Because It’s OK for Catholics to Laugh IV: A Modern Allegory

I’m feeling a little under the weather today. Sore throat, runny nose, etc. I posted the YIMC Book Club discussion for this week though.  I may not feel up to posting anything else today, but heck, there is enough for you to read today from Webster and our guest Allison already. So I’ve decided to share a favorite video. Consider it an allegory of the relationship of God and Man.  I’ll leave it to you to figure out who is Who. Enjoy.


Sam Sheepdog and Ralph Wolf in Ready, Woolen and Able

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YIMC Book Club, “Mere Christianity,” Week 4

This week we read Book III, Chapters 2 through 5.

I really enjoyed this week’s readings. And let me be the first to say that I have come full circle on my opinion of C. S. Lewis.  I like you, Jack, and I don’t even care if you smoke. See him over there scribbling away? Writing some great stuff, I bet. Like what he was writing this week.

For a change, we stayed in the same book for a whole week so it was easy to stay on track. And Jack kept us focused with the following chapters: 2. The “Cardinal Virtues,” 3. Social Morality, 4. Morality and Psychoanalysis, 5. Sexual Morality.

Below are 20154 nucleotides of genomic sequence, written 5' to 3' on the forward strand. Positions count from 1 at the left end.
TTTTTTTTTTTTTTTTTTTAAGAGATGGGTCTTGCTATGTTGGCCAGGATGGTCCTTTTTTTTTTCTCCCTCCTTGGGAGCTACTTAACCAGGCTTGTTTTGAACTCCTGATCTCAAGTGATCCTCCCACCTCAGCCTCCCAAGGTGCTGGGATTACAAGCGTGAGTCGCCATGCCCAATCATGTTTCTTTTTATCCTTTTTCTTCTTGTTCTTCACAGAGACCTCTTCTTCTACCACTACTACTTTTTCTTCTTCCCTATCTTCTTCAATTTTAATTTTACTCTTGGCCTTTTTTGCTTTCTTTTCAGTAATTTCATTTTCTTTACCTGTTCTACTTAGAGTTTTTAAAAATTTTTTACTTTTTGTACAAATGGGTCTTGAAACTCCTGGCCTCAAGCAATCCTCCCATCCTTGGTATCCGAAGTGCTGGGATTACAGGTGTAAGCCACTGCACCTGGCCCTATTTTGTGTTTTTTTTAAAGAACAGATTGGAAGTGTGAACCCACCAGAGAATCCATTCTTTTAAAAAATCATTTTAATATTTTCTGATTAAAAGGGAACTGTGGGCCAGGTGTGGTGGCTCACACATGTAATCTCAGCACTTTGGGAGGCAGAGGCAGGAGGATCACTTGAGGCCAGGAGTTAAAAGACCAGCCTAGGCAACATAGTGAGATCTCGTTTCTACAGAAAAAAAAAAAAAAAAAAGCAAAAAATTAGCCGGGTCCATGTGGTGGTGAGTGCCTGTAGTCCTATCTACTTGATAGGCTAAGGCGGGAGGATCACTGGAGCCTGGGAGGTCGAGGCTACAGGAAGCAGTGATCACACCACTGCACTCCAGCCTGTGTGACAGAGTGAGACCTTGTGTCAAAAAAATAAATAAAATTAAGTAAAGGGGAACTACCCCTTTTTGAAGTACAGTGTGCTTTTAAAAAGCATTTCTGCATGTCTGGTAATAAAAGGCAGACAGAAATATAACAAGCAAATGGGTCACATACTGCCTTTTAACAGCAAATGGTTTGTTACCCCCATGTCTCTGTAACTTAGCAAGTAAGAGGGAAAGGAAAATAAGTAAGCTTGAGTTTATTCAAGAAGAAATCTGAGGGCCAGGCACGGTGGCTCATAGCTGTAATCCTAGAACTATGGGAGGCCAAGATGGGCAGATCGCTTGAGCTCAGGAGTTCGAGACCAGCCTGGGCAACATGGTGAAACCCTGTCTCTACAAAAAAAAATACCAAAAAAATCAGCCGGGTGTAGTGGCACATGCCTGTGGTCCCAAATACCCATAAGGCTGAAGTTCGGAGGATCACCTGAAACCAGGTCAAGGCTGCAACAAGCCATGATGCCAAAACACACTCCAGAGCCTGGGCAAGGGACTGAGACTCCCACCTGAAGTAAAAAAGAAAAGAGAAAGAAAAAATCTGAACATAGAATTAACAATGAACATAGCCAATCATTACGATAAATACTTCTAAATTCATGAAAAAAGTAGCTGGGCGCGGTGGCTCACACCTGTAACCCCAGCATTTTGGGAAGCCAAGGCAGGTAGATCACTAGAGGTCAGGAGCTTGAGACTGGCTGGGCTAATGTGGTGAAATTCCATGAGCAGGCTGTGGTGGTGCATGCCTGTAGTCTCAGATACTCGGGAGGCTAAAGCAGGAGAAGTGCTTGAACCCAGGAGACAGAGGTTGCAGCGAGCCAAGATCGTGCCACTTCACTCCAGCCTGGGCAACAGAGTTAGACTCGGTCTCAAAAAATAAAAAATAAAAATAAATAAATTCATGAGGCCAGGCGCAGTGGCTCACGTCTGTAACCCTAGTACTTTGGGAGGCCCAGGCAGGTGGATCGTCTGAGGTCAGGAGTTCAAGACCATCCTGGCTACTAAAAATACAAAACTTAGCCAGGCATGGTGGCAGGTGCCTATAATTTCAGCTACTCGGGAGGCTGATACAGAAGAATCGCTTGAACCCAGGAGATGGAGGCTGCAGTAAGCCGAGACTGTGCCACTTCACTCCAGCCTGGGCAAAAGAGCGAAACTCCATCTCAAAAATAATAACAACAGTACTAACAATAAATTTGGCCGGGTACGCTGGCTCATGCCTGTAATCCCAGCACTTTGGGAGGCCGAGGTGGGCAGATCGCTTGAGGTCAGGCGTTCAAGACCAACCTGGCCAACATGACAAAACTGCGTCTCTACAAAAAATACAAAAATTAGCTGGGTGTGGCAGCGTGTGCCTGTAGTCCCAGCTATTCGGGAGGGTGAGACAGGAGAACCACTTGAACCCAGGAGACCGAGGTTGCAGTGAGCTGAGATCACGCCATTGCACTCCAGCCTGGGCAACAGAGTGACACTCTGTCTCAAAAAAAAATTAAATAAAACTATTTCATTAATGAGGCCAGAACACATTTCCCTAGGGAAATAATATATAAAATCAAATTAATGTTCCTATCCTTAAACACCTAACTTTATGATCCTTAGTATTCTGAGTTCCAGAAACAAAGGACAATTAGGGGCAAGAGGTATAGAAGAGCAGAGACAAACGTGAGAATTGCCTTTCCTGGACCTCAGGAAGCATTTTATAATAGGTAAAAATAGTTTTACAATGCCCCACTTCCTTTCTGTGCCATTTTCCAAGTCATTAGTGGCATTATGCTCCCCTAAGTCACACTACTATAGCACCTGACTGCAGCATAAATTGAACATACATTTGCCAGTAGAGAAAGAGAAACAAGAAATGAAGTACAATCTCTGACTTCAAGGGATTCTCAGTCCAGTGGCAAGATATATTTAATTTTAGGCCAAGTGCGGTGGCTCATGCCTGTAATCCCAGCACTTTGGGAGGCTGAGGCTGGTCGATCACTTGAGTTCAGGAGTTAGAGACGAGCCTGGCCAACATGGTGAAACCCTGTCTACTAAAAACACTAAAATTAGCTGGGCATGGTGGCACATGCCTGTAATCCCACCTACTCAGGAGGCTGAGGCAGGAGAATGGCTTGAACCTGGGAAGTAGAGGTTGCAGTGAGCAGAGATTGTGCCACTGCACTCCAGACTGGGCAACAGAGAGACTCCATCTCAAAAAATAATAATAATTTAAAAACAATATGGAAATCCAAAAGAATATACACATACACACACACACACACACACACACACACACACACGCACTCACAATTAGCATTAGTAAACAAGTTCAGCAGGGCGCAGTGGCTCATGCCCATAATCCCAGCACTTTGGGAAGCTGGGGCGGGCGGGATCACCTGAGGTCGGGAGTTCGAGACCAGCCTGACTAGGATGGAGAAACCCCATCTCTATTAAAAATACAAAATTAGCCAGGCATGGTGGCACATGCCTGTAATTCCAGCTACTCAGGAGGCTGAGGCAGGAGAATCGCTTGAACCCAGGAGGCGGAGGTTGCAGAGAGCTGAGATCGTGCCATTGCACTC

Jack covers a lot of ground and before we go any further I just want to reiterate that I was wrong about Mr. Lewis. The book started off like a bottle of formula, and I was wailing like a little baby. But now? Jack is slinging some serious hash, folks. You probably won’t see ideas like those in these chapters anywhere else, except in the Catechism of the Catholic Church.

From the Cardinal Virtues of Prudence, Temperance, Justice, and Fortitude through his assessment of Christian thought regarding sexual morality, it all jibes with the Church’s teachings. Oh, not with contemporary society, not by a long shot. But isn’t that the point? Lewis writes about all of the main ideas that all Christians agreed on up until WWII, when he put this together.

Isn’t it ironic that many of the ideas set-in-stone in these chapters are coming unglued everywhere in many mainline Protestant churches today? I found myself cheering Jack on as he writes,

The job is really on us, on the laymen. The application of Christian principles, say, to trade unionism or education, must come from Christian trade unionists and Christian schoolmasters: just as Christian literature comes from Christian novelists and dramatists—not from the bench of bishops getting together and trying to write plays and novels in their spare time.